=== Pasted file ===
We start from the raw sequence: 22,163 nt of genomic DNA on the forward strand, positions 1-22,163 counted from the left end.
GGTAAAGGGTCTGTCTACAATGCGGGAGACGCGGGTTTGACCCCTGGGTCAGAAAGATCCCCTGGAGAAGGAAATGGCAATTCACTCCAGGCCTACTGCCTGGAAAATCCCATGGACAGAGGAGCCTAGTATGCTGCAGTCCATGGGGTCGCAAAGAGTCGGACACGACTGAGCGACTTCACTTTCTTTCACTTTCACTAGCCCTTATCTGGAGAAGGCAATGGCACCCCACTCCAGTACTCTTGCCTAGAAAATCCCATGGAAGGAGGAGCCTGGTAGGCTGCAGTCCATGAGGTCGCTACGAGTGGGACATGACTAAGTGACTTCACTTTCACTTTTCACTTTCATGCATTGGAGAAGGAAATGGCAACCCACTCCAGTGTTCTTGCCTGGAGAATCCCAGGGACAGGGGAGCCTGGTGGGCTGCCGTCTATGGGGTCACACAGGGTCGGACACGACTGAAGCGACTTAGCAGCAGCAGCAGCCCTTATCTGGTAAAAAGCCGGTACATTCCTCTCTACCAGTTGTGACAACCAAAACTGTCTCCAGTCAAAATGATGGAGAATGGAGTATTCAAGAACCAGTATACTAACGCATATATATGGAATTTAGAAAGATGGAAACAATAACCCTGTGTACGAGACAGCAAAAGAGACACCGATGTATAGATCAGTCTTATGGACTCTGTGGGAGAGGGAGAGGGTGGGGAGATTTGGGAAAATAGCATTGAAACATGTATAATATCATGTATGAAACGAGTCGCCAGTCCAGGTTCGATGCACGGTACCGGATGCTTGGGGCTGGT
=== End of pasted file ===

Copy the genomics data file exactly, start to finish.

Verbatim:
We start from the raw sequence: 22,163 nt of genomic DNA on the forward strand, positions 1-22,163 counted from the left end.
GGTAAAGGGTCTGTCTACAATGCGGGAGACGCGGGTTTGACCCCTGGGTCAGAAAGATCCCCTGGAGAAGGAAATGGCAATTCACTCCAGGCCTACTGCCTGGAAAATCCCATGGACAGAGGAGCCTAGTATGCTGCAGTCCATGGGGTCGCAAAGAGTCGGACACGACTGAGCGACTTCACTTTCTTTCACTTTCACTAGCCCTTATCTGGAGAAGGCAATGGCACCCCACTCCAGTACTCTTGCCTAGAAAATCCCATGGAAGGAGGAGCCTGGTAGGCTGCAGTCCATGAGGTCGCTACGAGTGGGACATGACTAAGTGACTTCACTTTCACTTTTCACTTTCATGCATTGGAGAAGGAAATGGCAACCCACTCCAGTGTTCTTGCCTGGAGAATCCCAGGGACAGGGGAGCCTGGTGGGCTGCCGTCTATGGGGTCACACAGGGTCGGACACGACTGAAGCGACTTAGCAGCAGCAGCAGCCCTTATCTGGTAAAAAGCCGGTACATTCCTCTCTACCAGTTGTGACAACCAAAACTGTCTCCAGTCAAAATGATGGAGAATGGAGTATTCAAGAACCAGTATACTAACGCATATATATGGAATTTAGAAAGATGGAAACAATAACCCTGTGTACGAGACAGCAAAAGAGACACCGATGTATAGATCAGTCTTATGGACTCTGTGGGAGAGGGAGAGGGTGGGGAGATTTGGGAAAATAGCATTGAAACATGTATAATATCATGTATGAAACGAGTCGCCAGTCCAGGTTCGATGCACGGTACCGGATGCTTGGGGCTGGT